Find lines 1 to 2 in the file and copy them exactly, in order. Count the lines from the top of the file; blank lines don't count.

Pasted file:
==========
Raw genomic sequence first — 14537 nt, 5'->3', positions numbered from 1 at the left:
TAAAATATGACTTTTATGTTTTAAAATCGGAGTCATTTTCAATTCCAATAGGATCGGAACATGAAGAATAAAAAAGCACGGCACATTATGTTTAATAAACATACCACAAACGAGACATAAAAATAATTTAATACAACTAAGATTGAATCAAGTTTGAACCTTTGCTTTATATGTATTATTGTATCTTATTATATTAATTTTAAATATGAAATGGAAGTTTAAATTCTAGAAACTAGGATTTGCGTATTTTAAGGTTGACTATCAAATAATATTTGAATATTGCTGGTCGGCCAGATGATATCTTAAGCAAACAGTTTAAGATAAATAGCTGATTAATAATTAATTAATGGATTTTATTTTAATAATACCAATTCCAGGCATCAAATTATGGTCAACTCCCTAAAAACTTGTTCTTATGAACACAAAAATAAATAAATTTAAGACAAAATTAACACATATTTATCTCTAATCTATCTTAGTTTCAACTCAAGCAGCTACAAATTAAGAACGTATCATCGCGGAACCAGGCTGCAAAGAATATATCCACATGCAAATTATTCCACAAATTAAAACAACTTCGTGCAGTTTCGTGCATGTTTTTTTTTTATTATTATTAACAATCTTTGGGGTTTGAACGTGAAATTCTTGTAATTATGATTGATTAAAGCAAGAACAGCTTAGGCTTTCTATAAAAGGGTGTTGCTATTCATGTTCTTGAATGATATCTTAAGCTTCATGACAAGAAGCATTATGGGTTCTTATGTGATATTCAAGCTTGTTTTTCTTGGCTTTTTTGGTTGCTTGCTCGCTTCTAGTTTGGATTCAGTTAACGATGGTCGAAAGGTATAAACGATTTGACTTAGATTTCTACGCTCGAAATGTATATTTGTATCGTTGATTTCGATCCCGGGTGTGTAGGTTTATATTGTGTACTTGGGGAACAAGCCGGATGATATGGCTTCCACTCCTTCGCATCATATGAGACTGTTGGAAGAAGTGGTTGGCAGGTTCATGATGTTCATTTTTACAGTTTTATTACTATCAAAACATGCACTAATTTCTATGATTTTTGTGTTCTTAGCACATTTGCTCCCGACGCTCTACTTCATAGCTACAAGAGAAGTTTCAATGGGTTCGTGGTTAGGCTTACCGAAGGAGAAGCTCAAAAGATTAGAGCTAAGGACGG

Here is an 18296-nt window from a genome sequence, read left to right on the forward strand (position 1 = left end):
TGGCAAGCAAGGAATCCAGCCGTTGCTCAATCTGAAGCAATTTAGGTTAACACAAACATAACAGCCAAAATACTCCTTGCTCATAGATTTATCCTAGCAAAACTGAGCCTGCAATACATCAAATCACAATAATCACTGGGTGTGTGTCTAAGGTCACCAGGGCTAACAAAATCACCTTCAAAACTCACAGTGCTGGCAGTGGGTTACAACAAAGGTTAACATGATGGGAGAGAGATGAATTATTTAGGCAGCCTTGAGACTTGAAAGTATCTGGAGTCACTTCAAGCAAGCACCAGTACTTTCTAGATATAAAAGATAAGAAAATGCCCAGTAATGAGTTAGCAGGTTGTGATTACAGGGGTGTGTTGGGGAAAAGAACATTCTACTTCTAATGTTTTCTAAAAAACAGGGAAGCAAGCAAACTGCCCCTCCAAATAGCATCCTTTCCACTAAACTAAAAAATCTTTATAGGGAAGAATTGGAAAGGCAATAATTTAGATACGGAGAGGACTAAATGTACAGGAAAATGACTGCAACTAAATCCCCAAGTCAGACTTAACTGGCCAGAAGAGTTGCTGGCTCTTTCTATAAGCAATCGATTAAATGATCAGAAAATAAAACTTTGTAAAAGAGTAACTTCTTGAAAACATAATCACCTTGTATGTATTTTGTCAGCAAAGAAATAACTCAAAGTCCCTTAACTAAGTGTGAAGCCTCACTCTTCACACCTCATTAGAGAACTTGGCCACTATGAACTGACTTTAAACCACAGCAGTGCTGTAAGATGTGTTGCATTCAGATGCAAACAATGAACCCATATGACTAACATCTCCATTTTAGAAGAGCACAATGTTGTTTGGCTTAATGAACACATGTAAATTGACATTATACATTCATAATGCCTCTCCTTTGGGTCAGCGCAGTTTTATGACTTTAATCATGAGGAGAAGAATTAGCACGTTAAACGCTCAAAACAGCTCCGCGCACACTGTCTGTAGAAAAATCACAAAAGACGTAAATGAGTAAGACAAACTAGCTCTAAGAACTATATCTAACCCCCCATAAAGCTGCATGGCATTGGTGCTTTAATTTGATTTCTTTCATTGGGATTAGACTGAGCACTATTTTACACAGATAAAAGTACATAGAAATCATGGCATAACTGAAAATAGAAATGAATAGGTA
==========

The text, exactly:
Raw genomic sequence first — 14537 nt, 5'->3', positions numbered from 1 at the left:
TAAAATATGACTTTTATGTTTTAAAATCGGAGTCATTTTCAATTCCAATAGGATCGGAACATGAAGAATAAAAAAGCACGGCACATTATGTTTAATAAACATACCACAAACGAGACATAAAAATAATTTAATACAACTAAGATTGAATCAAGTTTGAACCTTTGCTTTATATGTATTATTGTATCTTATTATATTAATTTTAAATATGAAATGGAAGTTTAAATTCTAGAAACTAGGATTTGCGTATTTTAAGGTTGACTATCAAATAATATTTGAATATTGCTGGTCGGCCAGATGATATCTTAAGCAAACAGTTTAAGATAAATAGCTGATTAATAATTAATTAATGGATTTTATTTTAATAATACCAATTCCAGGCATCAAATTATGGTCAACTCCCTAAAAACTTGTTCTTATGAACACAAAAATAAATAAATTTAAGACAAAATTAACACATATTTATCTCTAATCTATCTTAGTTTCAACTCAAGCAGCTACAAATTAAGAACGTATCATCGCGGAACCAGGCTGCAAAGAATATATCCACATGCAAATTATTCCACAAATTAAAACAACTTCGTGCAGTTTCGTGCATGTTTTTTTTTTATTATTATTAACAATCTTTGGGGTTTGAACGTGAAATTCTTGTAATTATGATTGATTAAAGCAAGAACAGCTTAGGCTTTCTATAAAAGGGTGTTGCTATTCATGTTCTTGAATGATATCTTAAGCTTCATGACAAGAAGCATTATGGGTTCTTATGTGATATTCAAGCTTGTTTTTCTTGGCTTTTTTGGTTGCTTGCTCGCTTCTAGTTTGGATTCAGTTAACGATGGTCGAAAGGTATAAACGATTTGACTTAGATTTCTACGCTCGAAATGTATATTTGTATCGTTGATTTCGATCCCGGGTGTGTAGGTTTATATTGTGTACTTGGGGAACAAGCCGGATGATATGGCTTCCACTCCTTCGCATCATATGAGACTGTTGGAAGAAGTGGTTGGCAGGTTCATGATGTTCATTTTTACAGTTTTATTACTATCAAAACATGCACTAATTTCTATGATTTTTGTGTTCTTAGCACATTTGCTCCCGACGCTCTACTTCATAGCTACAAGAGAAGTTTCAATGGGTTCGTGGTTAGGCTTACCGAAGGAGAAGCTCAAAAGATTAGAGCTAAGGACGG